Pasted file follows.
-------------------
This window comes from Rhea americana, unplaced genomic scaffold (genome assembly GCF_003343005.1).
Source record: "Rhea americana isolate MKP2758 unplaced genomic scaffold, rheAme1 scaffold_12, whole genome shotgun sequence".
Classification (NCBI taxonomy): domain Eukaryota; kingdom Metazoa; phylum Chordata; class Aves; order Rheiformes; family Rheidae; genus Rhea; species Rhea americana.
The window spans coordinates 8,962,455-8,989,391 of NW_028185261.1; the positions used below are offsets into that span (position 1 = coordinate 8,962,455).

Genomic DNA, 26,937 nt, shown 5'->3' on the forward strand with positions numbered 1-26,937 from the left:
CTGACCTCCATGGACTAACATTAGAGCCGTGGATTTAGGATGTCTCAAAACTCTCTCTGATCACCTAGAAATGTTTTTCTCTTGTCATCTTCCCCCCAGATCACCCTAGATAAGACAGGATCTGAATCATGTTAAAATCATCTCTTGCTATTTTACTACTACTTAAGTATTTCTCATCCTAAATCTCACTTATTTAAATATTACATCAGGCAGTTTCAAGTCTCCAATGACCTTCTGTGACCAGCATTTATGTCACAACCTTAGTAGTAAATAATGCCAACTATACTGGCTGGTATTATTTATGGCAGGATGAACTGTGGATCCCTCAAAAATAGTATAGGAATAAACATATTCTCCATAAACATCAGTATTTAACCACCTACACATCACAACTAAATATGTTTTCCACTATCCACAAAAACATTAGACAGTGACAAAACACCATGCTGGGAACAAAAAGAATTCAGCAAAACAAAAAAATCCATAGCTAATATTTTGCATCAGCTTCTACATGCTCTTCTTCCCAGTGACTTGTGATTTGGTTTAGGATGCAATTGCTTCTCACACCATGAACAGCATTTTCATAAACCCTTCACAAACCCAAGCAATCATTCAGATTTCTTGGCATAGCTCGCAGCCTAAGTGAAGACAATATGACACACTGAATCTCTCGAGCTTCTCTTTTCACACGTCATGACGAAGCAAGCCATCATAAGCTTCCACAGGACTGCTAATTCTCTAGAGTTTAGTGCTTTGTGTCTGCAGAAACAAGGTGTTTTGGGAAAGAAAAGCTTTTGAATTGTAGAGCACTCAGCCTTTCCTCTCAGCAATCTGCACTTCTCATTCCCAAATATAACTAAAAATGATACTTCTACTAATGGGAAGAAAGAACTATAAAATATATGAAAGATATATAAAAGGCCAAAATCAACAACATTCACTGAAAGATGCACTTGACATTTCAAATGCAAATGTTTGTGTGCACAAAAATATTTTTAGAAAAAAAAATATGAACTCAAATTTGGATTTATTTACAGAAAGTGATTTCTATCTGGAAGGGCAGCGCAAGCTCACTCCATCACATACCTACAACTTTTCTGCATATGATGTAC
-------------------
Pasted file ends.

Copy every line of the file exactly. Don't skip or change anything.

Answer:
This window comes from Rhea americana, unplaced genomic scaffold (genome assembly GCF_003343005.1).
Source record: "Rhea americana isolate MKP2758 unplaced genomic scaffold, rheAme1 scaffold_12, whole genome shotgun sequence".
Classification (NCBI taxonomy): domain Eukaryota; kingdom Metazoa; phylum Chordata; class Aves; order Rheiformes; family Rheidae; genus Rhea; species Rhea americana.
The window spans coordinates 8,962,455-8,989,391 of NW_028185261.1; the positions used below are offsets into that span (position 1 = coordinate 8,962,455).

Genomic DNA, 26,937 nt, shown 5'->3' on the forward strand with positions numbered 1-26,937 from the left:
CTGACCTCCATGGACTAACATTAGAGCCGTGGATTTAGGATGTCTCAAAACTCTCTCTGATCACCTAGAAATGTTTTTCTCTTGTCATCTTCCCCCCAGATCACCCTAGATAAGACAGGATCTGAATCATGTTAAAATCATCTCTTGCTATTTTACTACTACTTAAGTATTTCTCATCCTAAATCTCACTTATTTAAATATTACATCAGGCAGTTTCAAGTCTCCAATGACCTTCTGTGACCAGCATTTATGTCACAACCTTAGTAGTAAATAATGCCAACTATACTGGCTGGTATTATTTATGGCAGGATGAACTGTGGATCCCTCAAAAATAGTATAGGAATAAACATATTCTCCATAAACATCAGTATTTAACCACCTACACATCACAACTAAATATGTTTTCCACTATCCACAAAAACATTAGACAGTGACAAAACACCATGCTGGGAACAAAAAGAATTCAGCAAAACAAAAAAATCCATAGCTAATATTTTGCATCAGCTTCTACATGCTCTTCTTCCCAGTGACTTGTGATTTGGTTTAGGATGCAATTGCTTCTCACACCATGAACAGCATTTTCATAAACCCTTCACAAACCCAAGCAATCATTCAGATTTCTTGGCATAGCTCGCAGCCTAAGTGAAGACAATATGACACACTGAATCTCTCGAGCTTCTCTTTTCACACGTCATGACGAAGCAAGCCATCATAAGCTTCCACAGGACTGCTAATTCTCTAGAGTTTAGTGCTTTGTGTCTGCAGAAACAAGGTGTTTTGGGAAAGAAAAGCTTTTGAATTGTAGAGCACTCAGCCTTTCCTCTCAGCAATCTGCACTTCTCATTCCCAAATATAACTAAAAATGATACTTCTACTAATGGGAAGAAAGAACTATAAAATATATGAAAGATATATAAAAGGCCAAAATCAACAACATTCACTGAAAGATGCACTTGACATTTCAAATGCAAATGTTTGTGTGCACAAAAATATTTTTAGAAAAAAAAATATGAACTCAAATTTGGATTTATTTACAGAAAGTGATTTCTATCTGGAAGGGCAGCGCAAGCTCACTCCATCACATACCTACAACTTTTCTGCATATGATGTAC